In August 2013, a military jury convicted Nidal Hasan and sentenced him to death. The appeals process is likely to drag on for years.
Landov

It was over four years ago when Army psychiatrist Nidal Hasan entered the troop-filled soldier processing room at Fort Hood and opened fire with a laser sighted pistol.

Yesterday, the Fort Hood Directorate of Public Works confirmed demolition of Building 42003, the soldier processing room where most of the attack took place.

Video of the demolition – seen below – shows a backhoe tearing into an exterior wall of the building and pulling pieces of it to the ground. The November 2009 attack left 13 people dead and more than 30 wounded.

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Valentine's Day
2:17 pm
Fri February 14, 2014

On Border, Flowers an Unlikely Form of Contraband

Ivan Pierre Aguirre for Texas Tribune

EL PASO — The flowers that decorate offices, homes and restaurants along the Mexico border have been inspected as closely at border crossings as many door panels and car trunks, well-known hiding places used by drug mules to export heroin, cocaine and marijuana.

In the weeks before Valentine’s Day, flower shipments passing through Mexico and into the United States have surged. But nestled in those floral arrangements may be tiny pests and diseases that can wreak havoc with domestic plants in the United States. The job of preventing those pests from entering the country falls to the U.S. Customs and Border Protection agents who inspect all plants that pass through the border crossings in Texas and elsewhere.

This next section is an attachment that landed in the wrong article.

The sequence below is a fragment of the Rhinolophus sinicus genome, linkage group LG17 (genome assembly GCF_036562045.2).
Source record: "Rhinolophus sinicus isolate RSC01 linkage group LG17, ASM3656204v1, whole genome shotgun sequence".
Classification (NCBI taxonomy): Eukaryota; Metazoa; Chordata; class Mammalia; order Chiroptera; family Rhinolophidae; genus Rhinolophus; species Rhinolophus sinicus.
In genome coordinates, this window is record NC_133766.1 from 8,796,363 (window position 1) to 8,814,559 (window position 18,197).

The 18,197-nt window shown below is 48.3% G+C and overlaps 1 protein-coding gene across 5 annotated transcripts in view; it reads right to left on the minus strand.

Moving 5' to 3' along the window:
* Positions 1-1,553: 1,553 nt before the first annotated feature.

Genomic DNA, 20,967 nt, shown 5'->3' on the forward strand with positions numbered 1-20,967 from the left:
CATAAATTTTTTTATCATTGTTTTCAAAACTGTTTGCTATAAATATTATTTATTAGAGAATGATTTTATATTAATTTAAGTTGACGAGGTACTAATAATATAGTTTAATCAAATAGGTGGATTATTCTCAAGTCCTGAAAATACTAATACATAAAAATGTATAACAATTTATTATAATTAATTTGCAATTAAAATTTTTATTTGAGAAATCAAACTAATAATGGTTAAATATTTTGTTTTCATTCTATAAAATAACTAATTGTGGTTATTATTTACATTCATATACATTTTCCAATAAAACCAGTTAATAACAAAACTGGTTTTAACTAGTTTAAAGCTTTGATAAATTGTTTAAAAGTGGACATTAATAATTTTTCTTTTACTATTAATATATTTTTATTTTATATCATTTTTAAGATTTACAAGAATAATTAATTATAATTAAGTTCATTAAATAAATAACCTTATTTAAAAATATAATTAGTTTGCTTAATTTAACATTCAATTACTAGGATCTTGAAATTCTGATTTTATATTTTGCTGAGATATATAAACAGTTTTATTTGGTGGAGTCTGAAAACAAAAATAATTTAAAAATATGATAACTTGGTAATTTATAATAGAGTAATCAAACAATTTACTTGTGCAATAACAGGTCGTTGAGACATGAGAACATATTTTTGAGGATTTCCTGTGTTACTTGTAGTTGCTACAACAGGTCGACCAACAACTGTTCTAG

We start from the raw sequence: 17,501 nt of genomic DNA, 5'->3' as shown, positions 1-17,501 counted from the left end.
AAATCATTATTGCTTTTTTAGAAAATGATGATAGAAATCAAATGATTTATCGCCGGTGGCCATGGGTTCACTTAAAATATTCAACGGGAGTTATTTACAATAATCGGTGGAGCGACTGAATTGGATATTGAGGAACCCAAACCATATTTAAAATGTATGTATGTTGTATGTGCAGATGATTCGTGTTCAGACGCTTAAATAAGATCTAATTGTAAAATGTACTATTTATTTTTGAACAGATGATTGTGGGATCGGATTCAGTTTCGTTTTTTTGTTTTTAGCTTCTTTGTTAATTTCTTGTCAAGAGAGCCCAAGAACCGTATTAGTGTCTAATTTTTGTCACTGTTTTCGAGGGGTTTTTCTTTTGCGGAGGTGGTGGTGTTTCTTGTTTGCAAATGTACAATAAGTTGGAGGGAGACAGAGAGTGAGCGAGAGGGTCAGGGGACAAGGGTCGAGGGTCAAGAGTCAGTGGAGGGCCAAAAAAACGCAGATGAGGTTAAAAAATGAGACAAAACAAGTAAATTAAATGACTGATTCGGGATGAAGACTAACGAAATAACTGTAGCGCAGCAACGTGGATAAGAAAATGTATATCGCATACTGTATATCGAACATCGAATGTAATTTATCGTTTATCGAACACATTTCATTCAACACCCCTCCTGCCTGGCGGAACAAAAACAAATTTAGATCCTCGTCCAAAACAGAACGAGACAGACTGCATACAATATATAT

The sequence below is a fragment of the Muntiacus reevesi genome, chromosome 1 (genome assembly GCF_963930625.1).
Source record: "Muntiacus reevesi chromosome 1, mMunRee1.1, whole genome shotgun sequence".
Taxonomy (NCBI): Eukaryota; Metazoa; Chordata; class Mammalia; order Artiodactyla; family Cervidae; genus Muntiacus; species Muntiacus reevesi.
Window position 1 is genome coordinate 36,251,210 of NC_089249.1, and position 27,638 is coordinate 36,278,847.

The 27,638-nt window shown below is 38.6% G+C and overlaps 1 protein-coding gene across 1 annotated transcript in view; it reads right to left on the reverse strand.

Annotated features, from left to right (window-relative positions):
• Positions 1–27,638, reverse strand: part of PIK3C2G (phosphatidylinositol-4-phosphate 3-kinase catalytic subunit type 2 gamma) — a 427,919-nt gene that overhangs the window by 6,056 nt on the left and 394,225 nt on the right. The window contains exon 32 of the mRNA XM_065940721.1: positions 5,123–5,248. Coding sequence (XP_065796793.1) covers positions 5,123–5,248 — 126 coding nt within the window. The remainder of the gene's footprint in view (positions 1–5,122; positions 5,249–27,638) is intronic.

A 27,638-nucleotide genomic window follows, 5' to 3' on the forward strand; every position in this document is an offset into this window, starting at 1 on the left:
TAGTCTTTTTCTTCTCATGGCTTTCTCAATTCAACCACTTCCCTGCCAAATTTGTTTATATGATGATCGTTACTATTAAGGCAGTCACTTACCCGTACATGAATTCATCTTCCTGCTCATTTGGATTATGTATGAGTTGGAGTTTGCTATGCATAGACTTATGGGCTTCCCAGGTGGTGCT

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Aging in Texas
9:10 am
Fri February 14, 2014

In Texas, Elderly Population Gets Help from Increasingly Older Caregivers

Henrietta City, left, helps Betty Finn at her apartment in Austin on Feb. 12, 2014.
Veronica Zaragovia, KUT

As older Americans make up a greater percentage of the population, more of them are finding themselves in need of home care workers.

That workforce is aging as well, and Texas is no exception. 

Take Henrietta City. She's in her early 60s and she helps Betty Finn in her early 80s every week. On a recent afternoon that meant trying to hang a clock on a wall of Finn’s apartment, but the work takes a lot of different forms. 

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Same-Sex Marriage
8:35 am
Thu February 13, 2014

Same-Sex Marriage Supporters in Texas Await Federal Judge's Decision

U.S. District Judge Orlando Garcia is slated to rule soon on a case challenging Texas’ constitutional ban of same-sex marriages.
Photo courtesy flickr.com/fabliaux

A U.S. district judge is slated to rule soon on a case challenging Texas’ constitutional ban of same-sex marriages. The judge heard arguments Wednesday in a federal court in San Antonio. 

The plaintiffs in the case are two same-sex couples – one lives in the Austin area and another near Dallas. They’re asking for a preliminary injunction on Texas’s law. But even if U.S. District Judge Orlando Garcia,  a Clinton appointee, finds the state ban unconstitutional, plaintiffs' attorneys don’t expect that we’ll see the long lines of gay couples waiting to get married – like we did after a recent decision in Utah.